1. Before Linda Lovelace, There Was ‘The Telephone Book’
  2. The Telephone Book (1971)
  3. Before Linda Lovelace, There Was 'The Telephone Book'
  4. The Telephone Book

Directed by Nelson Lyon. With Sarah Kennedy, Norman Rose, James Harder, Jill Clayburgh. Victim of an obscene caller becomes obsessed with her fantasy of. In this film that seeks to make a comedy about obscene telephone callers, several callers and their victims are shown. One interesting sidelight is that the film contains three members of Andy Warhol's art-gang (including Ultra Violet). The Telephone Book Quotes. The story of a day in the life of a lonely, sensitive, exhuberent, attractive, young woman. Her exploits, encounters, and frustrations as she attempts to find a.

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The Telephone Book 1971

THE TELEPHONE BOOK (). Far from the usual X-rated oddity, this is a mind- roasting chunk of NYC-lensed, experimental sexploitation, aesthetically akin to. In , I produced an independent feature film in New York, written and directed by Nelson Lyon, called “The Telephone Book.” It is a dark. “–The Telephone Book lead animator Len Glasser on his inspiration for the final sequence. DIRECTED BY: Nelson Lyon. FEATURING: Sarah.

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Some famous character actors appear in cameos and some of which prove to be quite outrageous and funny. He has a scene where 10 naked ladies, at least that is how many I was able to count, all jump on top of him and begin sucking on his various body parts.

Before Linda Lovelace, There Was ‘The Telephone Book’

There is Roger C. Carmel as a psychiatrist who enjoys exposing himself to ladies on a subway train, but when Alice decides to do the same thing in return he becomes shocked and repulsed.

There is also William Hickey playing a man suffering from a permanent and incurable erection.

The best appearance though comes from Norman Rose famous for narrating many films. Here he appears wearing a mask of a pig and playing the actual obscene phone caller.

The Telephone Book (1971)

My only complaint would be that I wished he had taken off the mask so we could have seen what he really looked like. The film ends with an eye popping animation segment dealing with a giant headless naked woman who squats down and has sex with a sky scrapper that needs to be seen to be believed. This is also the only part of the film that is in color. This was of course before cellphones, but I suppose demanding logic from a film that otherwise revels in the absurd would prove futile.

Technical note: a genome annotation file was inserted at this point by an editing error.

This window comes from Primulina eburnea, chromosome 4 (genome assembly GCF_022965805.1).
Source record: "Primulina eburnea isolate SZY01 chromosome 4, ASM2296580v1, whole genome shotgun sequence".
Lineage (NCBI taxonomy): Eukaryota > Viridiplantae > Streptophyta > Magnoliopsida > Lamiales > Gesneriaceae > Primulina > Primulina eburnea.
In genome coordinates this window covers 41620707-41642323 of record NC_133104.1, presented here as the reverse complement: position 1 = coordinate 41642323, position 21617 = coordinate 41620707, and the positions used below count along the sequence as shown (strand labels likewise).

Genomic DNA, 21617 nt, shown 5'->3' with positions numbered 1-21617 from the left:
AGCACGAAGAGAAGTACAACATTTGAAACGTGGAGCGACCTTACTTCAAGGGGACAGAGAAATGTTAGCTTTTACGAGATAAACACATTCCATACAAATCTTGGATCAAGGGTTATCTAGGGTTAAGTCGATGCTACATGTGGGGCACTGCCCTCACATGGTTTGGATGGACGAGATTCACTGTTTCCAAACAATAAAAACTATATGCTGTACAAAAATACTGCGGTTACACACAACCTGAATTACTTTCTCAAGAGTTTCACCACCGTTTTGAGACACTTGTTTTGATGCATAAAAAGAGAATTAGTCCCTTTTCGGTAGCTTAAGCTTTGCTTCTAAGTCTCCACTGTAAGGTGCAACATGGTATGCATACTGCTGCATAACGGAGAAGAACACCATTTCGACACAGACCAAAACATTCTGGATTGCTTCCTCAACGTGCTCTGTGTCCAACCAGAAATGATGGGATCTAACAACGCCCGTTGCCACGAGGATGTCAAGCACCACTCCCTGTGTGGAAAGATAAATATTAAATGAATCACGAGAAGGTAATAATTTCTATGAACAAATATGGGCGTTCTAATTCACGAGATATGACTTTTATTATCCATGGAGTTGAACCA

She searches the telephone book to find him, encountering stag film producers, perverts and lesbian seductresses in her quest. When she finally tracks him down, they share the ultimate obscene phone call, whose orgasmic power is depicted symbolically as a crude, sexually explicit surrealist cartoon.

Still photos of the scene do exist.

The film was a complete flop on release and quickly disappeared from circulation, preserved in rare bootlegs and only resurfacing as a curiosity in the new millennium.

Sights like that have a tendency to stick in the mind.

Up until then, The Telephone Book is a mildly absurd pre-hardcore sexploitation comedy with art-scene pretensions; a long confessional monologue from a pig-masked pervert followed by a surreally obscene, obscenely surreal animated climax launch it into a different stratosphere of weirdness. In its seedy black and white universe, subway flashers, lesbian predators, and nymphomaniacs exist alongside surrealism, social satire, and cameos from Warhol superstars Ultra Violet and Ondine.

Young Alice lives alone in a room wallpapered with porn and a giant breast hanging from her ceiling.

Before Linda Lovelace, There Was 'The Telephone Book'

The first part of the movie, which starts strong but soon bogs down in repetitive sex sketches, involves Alice going on an odyssey through the phone book to find Mr. His long monologue is totally absurd, and juxtaposed with portentous, arty camerawork implying existential depth.

Here, high and low art collide, in a sublime eroticism conveyed through the crudest anatomical drawings, transformed by a childishly surreal imagination that swaps and reconfigures body parts at will.

Tongues grow out of starched shirts, a pyramid of tiny men sport penises taller than they are, and a four-legged, three-vaginaed, seven-boobed creature dodges a pecker with teeth like a snapping turtle.

The Telephone Book

The entire segment is only five minutes long, interspersed with color reaction shots of John and a climaxing Alice, but the effect is unforgettable. Some things have to be seen to be believed. It could only have come out of a period of profound sexual confusion.

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